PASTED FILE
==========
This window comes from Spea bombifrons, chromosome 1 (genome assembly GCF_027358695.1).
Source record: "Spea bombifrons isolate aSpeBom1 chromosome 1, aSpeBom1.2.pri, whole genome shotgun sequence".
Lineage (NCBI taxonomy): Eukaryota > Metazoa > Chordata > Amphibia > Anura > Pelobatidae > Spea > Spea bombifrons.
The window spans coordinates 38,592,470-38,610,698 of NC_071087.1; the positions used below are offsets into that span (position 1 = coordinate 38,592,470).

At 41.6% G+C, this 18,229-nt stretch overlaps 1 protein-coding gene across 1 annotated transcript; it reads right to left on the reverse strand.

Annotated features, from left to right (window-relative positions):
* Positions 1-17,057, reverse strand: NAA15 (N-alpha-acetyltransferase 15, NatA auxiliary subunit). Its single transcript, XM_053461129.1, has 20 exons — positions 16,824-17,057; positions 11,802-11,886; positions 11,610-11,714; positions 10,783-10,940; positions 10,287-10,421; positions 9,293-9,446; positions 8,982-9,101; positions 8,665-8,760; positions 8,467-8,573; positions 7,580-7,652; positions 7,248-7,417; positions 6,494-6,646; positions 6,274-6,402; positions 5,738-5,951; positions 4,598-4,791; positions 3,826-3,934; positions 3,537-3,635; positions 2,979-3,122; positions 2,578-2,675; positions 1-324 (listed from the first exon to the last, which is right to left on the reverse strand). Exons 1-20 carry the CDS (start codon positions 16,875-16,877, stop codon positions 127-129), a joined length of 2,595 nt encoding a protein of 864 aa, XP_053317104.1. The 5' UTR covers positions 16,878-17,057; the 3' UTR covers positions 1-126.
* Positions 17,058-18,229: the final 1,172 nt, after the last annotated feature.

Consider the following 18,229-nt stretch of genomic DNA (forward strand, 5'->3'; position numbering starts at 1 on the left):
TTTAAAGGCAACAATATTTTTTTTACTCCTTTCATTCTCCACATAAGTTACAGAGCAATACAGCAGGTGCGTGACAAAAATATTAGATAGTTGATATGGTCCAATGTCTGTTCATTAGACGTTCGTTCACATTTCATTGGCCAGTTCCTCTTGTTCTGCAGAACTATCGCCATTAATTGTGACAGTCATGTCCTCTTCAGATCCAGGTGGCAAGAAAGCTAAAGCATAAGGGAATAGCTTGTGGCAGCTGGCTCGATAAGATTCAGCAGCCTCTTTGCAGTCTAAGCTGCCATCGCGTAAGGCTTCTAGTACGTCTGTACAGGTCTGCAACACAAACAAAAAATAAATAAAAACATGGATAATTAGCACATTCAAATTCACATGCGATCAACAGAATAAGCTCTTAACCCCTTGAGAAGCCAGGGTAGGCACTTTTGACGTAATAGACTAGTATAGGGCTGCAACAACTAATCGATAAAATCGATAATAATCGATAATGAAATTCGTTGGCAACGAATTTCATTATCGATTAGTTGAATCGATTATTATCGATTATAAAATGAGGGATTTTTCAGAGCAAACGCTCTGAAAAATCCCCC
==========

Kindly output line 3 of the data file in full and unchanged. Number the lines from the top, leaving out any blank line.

Lineage (NCBI taxonomy): Eukaryota > Metazoa > Chordata > Amphibia > Anura > Pelobatidae > Spea > Spea bombifrons.